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Dam Diversion

LOS ALAMOS – Los Alamos County had just gotten going on a massive plan, 10 years in the making, to reinforce its decades-old dam in Los Alamos Canyon when the Las Conchas Fire ignited and scorched thousands of nearby acres.

Now, that work is on hold and crews are digging a bypass around the stripped-down dam, which officials say will give out if hard rains come and send floods its way.

“We finally get to the point where we have a contractor up there getting to work, and there’s another fire,” said John Arrowsmith, utilities manager for the Department of Public Utilities in Los Alamos.

Arrowsmith had to laugh. The county took over ownership of the dam from the federal government in 2000, when it assumed control of all water production for Los Alamos. Then the Cerro Grande Fire hit, and the state said the dam had to be reinforced to withstand significant overflow in the canyon’s reservoir.

Once the dam is completed, water at the dam will be piped into town to irrigate the Los Alamos High School campus, Arrowsmith said. The project is also part of a larger plan to reopen Los Alamos Reservoir to recreational use – it hasn’t been accessible for fishing and outdoor activities since Cerro Grande.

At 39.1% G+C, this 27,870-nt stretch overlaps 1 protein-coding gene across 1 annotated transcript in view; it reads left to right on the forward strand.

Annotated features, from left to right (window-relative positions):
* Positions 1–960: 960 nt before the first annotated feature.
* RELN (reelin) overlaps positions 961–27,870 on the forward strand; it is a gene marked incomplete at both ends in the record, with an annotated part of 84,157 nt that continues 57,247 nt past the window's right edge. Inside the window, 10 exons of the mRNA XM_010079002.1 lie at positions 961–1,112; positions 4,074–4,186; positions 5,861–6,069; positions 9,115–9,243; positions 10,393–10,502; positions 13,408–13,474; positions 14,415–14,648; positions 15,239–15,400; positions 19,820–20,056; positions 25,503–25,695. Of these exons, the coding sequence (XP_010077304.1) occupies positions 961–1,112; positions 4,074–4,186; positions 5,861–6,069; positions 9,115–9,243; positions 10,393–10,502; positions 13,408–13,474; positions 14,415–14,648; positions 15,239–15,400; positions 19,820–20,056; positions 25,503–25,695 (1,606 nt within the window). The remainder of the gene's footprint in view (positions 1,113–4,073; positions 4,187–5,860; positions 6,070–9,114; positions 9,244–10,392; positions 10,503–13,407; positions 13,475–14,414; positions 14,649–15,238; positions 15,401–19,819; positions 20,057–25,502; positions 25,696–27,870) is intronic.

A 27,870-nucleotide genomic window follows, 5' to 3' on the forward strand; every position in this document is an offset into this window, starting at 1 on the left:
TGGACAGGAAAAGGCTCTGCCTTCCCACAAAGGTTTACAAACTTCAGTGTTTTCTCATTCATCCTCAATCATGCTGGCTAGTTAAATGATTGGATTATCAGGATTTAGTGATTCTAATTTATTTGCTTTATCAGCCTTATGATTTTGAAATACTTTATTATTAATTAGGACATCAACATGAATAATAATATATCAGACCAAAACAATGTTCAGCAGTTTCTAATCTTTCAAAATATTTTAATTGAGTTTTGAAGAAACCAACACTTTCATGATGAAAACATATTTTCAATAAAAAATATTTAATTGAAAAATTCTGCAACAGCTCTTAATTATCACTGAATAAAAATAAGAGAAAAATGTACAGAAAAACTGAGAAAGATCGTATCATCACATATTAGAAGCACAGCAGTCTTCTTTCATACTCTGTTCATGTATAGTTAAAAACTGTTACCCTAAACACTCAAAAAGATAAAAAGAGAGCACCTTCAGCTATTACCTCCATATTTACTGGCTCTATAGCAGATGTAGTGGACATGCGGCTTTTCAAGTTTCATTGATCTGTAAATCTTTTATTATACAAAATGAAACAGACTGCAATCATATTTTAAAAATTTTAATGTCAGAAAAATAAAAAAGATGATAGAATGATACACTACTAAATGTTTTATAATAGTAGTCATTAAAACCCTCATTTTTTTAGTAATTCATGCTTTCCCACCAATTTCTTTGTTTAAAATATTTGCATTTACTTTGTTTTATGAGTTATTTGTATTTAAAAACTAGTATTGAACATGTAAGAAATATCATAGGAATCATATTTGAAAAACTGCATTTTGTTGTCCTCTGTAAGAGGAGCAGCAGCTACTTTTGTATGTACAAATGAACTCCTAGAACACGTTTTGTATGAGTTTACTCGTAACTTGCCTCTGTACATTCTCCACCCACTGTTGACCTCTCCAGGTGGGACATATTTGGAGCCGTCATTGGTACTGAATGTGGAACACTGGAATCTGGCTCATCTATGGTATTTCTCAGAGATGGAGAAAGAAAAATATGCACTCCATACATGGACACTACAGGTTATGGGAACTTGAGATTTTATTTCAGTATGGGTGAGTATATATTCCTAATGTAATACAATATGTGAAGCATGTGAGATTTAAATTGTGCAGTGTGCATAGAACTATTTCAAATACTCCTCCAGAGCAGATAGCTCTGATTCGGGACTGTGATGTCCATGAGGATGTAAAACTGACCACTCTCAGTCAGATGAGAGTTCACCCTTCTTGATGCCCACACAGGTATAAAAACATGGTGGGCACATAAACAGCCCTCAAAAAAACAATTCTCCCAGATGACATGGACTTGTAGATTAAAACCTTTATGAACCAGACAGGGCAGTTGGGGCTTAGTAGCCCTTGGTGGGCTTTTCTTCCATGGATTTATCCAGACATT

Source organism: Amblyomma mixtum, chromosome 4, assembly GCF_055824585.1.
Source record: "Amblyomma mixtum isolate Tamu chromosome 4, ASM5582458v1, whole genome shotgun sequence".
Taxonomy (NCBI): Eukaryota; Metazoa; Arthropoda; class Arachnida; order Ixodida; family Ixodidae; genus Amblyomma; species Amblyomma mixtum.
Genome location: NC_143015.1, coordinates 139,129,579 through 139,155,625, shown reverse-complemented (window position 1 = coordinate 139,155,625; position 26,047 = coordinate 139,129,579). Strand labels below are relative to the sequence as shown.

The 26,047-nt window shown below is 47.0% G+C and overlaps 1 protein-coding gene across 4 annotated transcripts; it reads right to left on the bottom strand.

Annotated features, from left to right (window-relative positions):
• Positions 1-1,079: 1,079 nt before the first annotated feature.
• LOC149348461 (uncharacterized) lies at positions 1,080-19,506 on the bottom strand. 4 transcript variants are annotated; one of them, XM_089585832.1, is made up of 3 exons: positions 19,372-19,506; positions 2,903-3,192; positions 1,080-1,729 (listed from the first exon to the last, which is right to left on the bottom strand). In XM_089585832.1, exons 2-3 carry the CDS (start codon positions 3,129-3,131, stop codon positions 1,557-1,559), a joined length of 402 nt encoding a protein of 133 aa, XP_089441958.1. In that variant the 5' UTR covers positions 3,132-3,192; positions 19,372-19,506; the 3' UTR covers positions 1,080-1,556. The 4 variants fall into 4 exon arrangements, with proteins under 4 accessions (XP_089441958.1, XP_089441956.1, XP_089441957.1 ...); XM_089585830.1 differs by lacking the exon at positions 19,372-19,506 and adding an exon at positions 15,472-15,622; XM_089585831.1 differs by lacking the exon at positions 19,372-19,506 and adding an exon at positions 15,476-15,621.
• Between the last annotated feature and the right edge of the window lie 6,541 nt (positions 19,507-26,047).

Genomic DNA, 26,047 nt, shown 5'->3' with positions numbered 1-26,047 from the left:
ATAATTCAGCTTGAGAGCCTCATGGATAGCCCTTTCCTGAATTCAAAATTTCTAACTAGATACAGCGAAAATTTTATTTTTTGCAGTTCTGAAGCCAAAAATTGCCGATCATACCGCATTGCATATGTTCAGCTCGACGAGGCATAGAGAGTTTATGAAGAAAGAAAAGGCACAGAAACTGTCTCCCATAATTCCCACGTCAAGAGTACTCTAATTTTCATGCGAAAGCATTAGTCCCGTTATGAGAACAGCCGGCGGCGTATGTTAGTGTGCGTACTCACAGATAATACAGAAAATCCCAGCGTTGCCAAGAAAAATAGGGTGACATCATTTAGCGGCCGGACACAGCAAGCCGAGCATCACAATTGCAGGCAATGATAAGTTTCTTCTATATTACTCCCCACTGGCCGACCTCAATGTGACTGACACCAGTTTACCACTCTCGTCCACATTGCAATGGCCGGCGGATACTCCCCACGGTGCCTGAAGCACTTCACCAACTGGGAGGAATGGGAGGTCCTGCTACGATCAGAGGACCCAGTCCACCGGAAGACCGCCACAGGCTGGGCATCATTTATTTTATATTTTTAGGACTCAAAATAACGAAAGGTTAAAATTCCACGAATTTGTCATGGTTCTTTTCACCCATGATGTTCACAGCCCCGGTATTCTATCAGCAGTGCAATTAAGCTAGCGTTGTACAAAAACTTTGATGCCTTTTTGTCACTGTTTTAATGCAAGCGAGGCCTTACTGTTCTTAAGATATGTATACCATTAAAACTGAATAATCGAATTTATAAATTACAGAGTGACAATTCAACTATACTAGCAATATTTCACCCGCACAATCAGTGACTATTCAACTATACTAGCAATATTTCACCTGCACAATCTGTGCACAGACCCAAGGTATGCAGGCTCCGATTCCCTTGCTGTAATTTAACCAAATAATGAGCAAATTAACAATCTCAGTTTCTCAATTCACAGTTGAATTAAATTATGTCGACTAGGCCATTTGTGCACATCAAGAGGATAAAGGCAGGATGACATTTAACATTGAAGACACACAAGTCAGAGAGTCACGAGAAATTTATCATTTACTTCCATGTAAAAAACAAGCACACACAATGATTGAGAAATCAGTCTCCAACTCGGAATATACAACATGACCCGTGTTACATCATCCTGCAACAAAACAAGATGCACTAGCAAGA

The work to reinforce the dam – higher walls, more concrete – began in April, with an eye toward finishing in September.

Then came Las Conchas.

Now workers won’t get back to the job again until September.

When the most recent fire struck, the dam had been broken down far enough that any floodwaters hitting it would likely cause severe damage, Arrowsmith said.

The dirt on its east side is meant to be covered in concrete, but for now is exposed, so a bypass is being dug around it. The thinking goes that water will rush through that new trench, around the dam, and on down the canyon.

Las Conchas burned hot enough in some segments of Los Alamos Canyon to harden the soil and render it hydrophobic, unable to soak up rainwater.

A light rain was falling Thursday afternoon while crews continued digging the bypass, but county officials say they’re worried about rains falling hard and fast. A light, continuous rainfall is healthy and won’t pool into floodwaters the way water from a torrential downpour might, a county spokesperson said.

Canyons all around Los Alamos are just as susceptible, and water mitigation like sandbagging and Jersey (freeway-style) barriers have been erected at the visitors center at Bandelier National Monument, deep in Frijoles Canyon, and around structures on Santa Clara Pueblo, where Las Conchas burned tens of thousands of acres.

There was some flooding in Santa Clara Canyon on the reservation on July 14, strong enough to cause two mud slides, but no structures were threatened. Since then there have been no reports of flooding in any of the canyons touched by the Las Conchas Fire.

Farther down Los Alamos Canyon from the dam, and closer to Los Alamos city proper, is the Los Alamos County Ice Rink, which is surrounded by Jersey barriers, stacked three high. Arrowsmith said the barriers built around the rink are all that will keep it safe if there’s a flood.

That was the job of the dam, but now water will simply flow around it, and then on for miles.

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